Childrenâ€™s lives are lived to music, from nursery rhymes and lullabies to that first playlist, leaking from illicit headphones in the back row of maths. Which is why, for my heroine Katie Cox in Accidental Superstar, every event deserves its own song, whether itâ€™s a family breakup or buying a new belt.
Music and youth are such natural partners, it seems only right that childrenâ€™s and teen books are filled with songs. And even though we canâ€™t hear the tunes, the best of them have a music thatâ€™s all their own. Here are a few of my favourites.
1. â€œIsnâ€™t it Funny?â€ from Winnie-The-Pooh by AA Milne
Pooh is always singing. This is his very first song, and such a lovely introduction. Itâ€™s simple, charming, and completely unforgettable – just like our favourite bear.
Isnâ€™t it funny
How a bear likes honey?
Buzz! Buzz! Buzz!
I wonder why he does?
2. The Sorting Hatâ€™s Song from Harry Potter and the Philosopherâ€™s Stone by J.K. Rowling
It says a lot for the sheer inventiveness of the Harry Potter books that by the time Harry reaches the Great Hall, a singing hat doesnâ€™t seem even slightly out of the ordinary. Itâ€™s such a witty song, too. If I were ever to have dinner with a hat, it would be this one.
Oh, you may not think Iâ€™m pretty,
But donâ€™t judge on what you see,
Iâ€™ll eat myself if you can find
A smarter hat than me.
3. â€œDance For Yer Supperâ€ from Mr Gum and the Dancing Bear by Andy Stanton
The songs in Mr Gum are gorgeously bonkers â€“ you wouldnâ€™t find Space Age Billy and the Meat Brigade anywhere else. This one, though, is a bit different from the rest. Itâ€™s the shanty the sailors sing to poor Padlock the bear.
Dance for yer supper!
You big ugly tungler!
Dance for yer sailor pals!
Anâ€™ the wind she blows high anâ€™ the wind she blows low
With a wiggle-me-higgle
I canâ€™t read this, as Padlock shuffles in circles, weighed down by iron chains, without wanting to cry. Who knew that such a funny book could be so sad?
4. Toadâ€™s song from The Wind In The Willows by Kenneth Grahame
Weâ€™re introduced to Toadâ€™s big number with the words, â€œIt was perhaps the most conceited song that any animal ever composed.â€
The world has held great Heroes,
As history-books have showed;
But never a name to go down in fame
Compared with that of Toad!
It ends with the comment, â€œThese are some of the milder verses.â€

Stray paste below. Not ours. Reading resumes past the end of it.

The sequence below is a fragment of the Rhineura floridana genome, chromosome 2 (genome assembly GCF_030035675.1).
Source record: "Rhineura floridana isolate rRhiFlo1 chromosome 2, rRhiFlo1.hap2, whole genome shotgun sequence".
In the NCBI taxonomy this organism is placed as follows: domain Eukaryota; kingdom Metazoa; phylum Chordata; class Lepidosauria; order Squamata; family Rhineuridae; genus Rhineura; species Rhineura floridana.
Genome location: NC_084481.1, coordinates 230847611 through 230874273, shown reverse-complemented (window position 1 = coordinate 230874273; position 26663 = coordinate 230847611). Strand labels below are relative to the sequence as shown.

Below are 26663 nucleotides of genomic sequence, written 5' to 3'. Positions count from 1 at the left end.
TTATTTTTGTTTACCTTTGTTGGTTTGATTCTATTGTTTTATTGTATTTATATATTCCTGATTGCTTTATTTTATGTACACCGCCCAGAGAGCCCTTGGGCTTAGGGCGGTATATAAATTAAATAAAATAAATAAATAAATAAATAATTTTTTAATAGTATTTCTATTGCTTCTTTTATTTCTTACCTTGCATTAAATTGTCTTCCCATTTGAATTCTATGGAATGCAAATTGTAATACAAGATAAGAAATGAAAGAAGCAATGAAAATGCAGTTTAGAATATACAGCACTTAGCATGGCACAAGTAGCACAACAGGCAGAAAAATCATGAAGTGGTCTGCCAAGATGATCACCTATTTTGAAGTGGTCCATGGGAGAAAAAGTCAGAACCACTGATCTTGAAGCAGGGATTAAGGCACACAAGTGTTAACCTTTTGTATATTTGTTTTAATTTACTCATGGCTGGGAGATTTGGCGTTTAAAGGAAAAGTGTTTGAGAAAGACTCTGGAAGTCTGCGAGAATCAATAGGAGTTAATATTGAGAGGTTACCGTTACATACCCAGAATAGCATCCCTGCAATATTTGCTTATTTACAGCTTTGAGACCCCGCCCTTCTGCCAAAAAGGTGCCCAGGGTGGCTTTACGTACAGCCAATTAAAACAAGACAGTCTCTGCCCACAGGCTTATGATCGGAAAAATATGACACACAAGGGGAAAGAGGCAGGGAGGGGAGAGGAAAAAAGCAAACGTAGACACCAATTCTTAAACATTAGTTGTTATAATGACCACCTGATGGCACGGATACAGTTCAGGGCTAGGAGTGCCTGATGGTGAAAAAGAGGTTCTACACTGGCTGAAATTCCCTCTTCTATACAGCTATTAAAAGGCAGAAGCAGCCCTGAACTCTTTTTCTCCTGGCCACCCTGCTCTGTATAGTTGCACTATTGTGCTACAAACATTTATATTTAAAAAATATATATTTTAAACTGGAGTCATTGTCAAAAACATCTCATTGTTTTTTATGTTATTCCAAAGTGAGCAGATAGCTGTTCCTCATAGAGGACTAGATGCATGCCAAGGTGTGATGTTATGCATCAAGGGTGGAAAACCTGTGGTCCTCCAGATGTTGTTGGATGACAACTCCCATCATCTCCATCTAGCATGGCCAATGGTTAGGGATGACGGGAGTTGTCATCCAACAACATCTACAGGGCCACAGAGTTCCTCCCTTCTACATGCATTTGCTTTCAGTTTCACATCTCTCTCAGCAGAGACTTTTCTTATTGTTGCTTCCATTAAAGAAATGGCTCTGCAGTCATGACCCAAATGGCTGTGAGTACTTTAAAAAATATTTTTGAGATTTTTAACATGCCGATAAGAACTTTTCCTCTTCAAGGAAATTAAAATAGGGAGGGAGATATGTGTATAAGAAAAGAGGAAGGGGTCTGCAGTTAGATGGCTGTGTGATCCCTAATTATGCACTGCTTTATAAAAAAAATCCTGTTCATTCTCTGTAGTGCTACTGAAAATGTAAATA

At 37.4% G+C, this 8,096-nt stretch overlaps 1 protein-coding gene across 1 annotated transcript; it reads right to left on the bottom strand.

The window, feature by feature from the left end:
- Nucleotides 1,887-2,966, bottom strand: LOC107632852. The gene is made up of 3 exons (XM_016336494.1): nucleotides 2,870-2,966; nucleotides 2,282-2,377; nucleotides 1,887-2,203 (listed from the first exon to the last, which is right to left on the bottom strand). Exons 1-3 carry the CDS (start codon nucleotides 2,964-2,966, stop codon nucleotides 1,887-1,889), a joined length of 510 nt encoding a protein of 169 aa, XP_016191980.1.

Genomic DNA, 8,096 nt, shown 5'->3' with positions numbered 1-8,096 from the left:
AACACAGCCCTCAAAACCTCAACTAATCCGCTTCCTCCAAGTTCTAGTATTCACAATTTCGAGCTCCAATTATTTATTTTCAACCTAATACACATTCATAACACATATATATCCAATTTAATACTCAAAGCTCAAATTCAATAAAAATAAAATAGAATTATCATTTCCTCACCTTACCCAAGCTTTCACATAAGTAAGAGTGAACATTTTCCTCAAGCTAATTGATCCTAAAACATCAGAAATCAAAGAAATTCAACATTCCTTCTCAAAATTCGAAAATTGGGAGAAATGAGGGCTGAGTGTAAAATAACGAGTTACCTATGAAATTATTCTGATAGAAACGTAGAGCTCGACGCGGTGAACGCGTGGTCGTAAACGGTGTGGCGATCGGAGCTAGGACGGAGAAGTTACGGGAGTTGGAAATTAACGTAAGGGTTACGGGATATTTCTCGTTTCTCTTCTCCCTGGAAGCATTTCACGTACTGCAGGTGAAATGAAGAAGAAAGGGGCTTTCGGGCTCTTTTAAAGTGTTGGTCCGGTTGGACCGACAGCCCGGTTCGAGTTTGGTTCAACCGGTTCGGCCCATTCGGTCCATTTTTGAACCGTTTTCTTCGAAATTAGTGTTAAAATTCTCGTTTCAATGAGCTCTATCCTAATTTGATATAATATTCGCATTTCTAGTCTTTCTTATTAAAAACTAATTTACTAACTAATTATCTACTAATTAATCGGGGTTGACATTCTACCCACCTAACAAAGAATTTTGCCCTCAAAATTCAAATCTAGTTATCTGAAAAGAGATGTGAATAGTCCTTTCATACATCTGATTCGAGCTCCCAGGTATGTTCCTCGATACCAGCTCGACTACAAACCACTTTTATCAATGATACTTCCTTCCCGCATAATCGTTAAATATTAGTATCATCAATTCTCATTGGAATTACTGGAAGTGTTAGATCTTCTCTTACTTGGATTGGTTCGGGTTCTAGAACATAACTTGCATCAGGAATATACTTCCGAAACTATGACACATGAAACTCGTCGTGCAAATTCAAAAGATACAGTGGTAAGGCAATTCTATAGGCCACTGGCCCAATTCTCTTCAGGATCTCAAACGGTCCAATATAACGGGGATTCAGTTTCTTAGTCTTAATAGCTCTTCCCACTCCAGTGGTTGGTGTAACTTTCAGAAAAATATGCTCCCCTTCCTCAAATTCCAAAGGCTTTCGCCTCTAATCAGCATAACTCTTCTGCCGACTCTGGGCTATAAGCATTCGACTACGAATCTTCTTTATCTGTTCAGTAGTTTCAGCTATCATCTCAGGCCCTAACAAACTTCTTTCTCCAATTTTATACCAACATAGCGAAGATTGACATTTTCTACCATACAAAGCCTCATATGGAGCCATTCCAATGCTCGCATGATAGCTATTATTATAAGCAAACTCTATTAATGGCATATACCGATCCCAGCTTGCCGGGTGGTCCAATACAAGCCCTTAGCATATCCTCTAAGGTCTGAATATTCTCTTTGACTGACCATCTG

5. â€œDeep in The Meadowâ€ from The Hunger Games by Suzanne Collins
Katniss Everdeen is a character of such steel that itâ€™s easy to forget her gentle side. When young Rue is wounded, she asks Katniss to sing to her, and Katniss chooses this, a lullaby she once used to soothe her little sister, Prim. Of course, Rue is not safe. But at least she is loved.
Here itâ€™s safe, here itâ€™s warm
Here the daisies guard you from every harm
Here your dreams are sweet and tomorrow brings them true
Here is the place where I love you.
6. â€œThe Lobster Quadrilleâ€ from Aliceâ€™s Adventures in Wonderland by Lewis Carroll
The Mock Turtle sings this song because the Gryphon has forgotten the words. I donâ€™t understand how anyone could forget words like these.
Will you walk a little faster?â€ said a whiting to a snail.
â€œThereâ€™s a porpoise close behind us, and heâ€™s treading on my tail.
See how eagerly the lobsters and the turtles all advance!
They are waiting on the shingle â€“ will you come and join the dance?
As the song unfolds, weâ€™re told that seals, turtles and salmon all line up, each with a lobster as a partner, and dance. Itâ€™s so strange and so wonderful. Mind you, I can see why Alice is a bit baffled by it all.
7. â€œSeal Lullabyâ€ from The Jungle Book by Rudyard Kipling
When we think of The Jungle Book we tend to remember the catchy numbers from the film version. In fact, the original text is rather less upbeat, but just as good. Here, a mother seal sings to her baby – and itâ€™s a quiet masterpiece.
Where billow meets billow, there soft be thy pillow;
Ah, weary wee flipperling, curl at thy ease!
The storm shall not wake thee, nor shark overtake thee,
Asleep in the arms of the slow-swinging seas.
8. â€œAugustus Gloopâ€ from Charlie and The Chocolate Factory by Roald Dahl
The Ooompa-Loompas are a race of tiny men who work in Willy Wonkaâ€™s chocolate factory, with a sideline in mischievous songs. And as child after child meets their sticky fate, the Oompa-Loompas down tools to sing their explanation of whatâ€™s just happened. Theyâ€™re like a miniature Greek chorus.
Augustus Gloop! Augustus Gloop!
The great big greedy nincompoop!
How long could we allow this beast
To gorge and guzzle, feed and feast
On everything he wanted to?
Great Scott! It simply wouldnâ€™t do!
9. â€œSong for Trisâ€ from Nick and Norahâ€™s Infinite Playlist by David Levithan
Set on one giddy night, scouring New York for a secret gig, Infinite Playlist throbs to an indie beat. This song was written by Nick for his ex-girlfriend Tris. Not that Tris is particularly impressed by Nickâ€™s efforts, in fact, she passes it around her Latin class, which is how Norah comes to read it.
The way youâ€™re singing in your sleep
The way you look before you leap
The strange illusions that you keep
You donâ€™t know
But Iâ€™m noticing
Norah says, â€œI would give body parts to have a guy write something like that for me.â€ Me too, Norah. Me too.
10. â€œPig Lullabyâ€ from Holes by Louis Sachar
The Pig Lullaby is actually a kind of a curse, a family stain from a broken promise. The song is passed down through Stanleyâ€™s family, and with it, terrible misfortune. Stanley remembers his fatherâ€™s gruff voice, and the sweet sadness of the melody.
â€˜If only, if only,â€™ the woodpecker sighs,
â€˜The bark on the tree was just a little bit softer.â€™
While the wolf waits below, hungry and lonely,
He cries to the moo-oo-oon,
â€˜If only, if only.â€™
If you have great songs to add to this list tweet them to @GdnChildrensBks and weâ€™ll add them to this blog!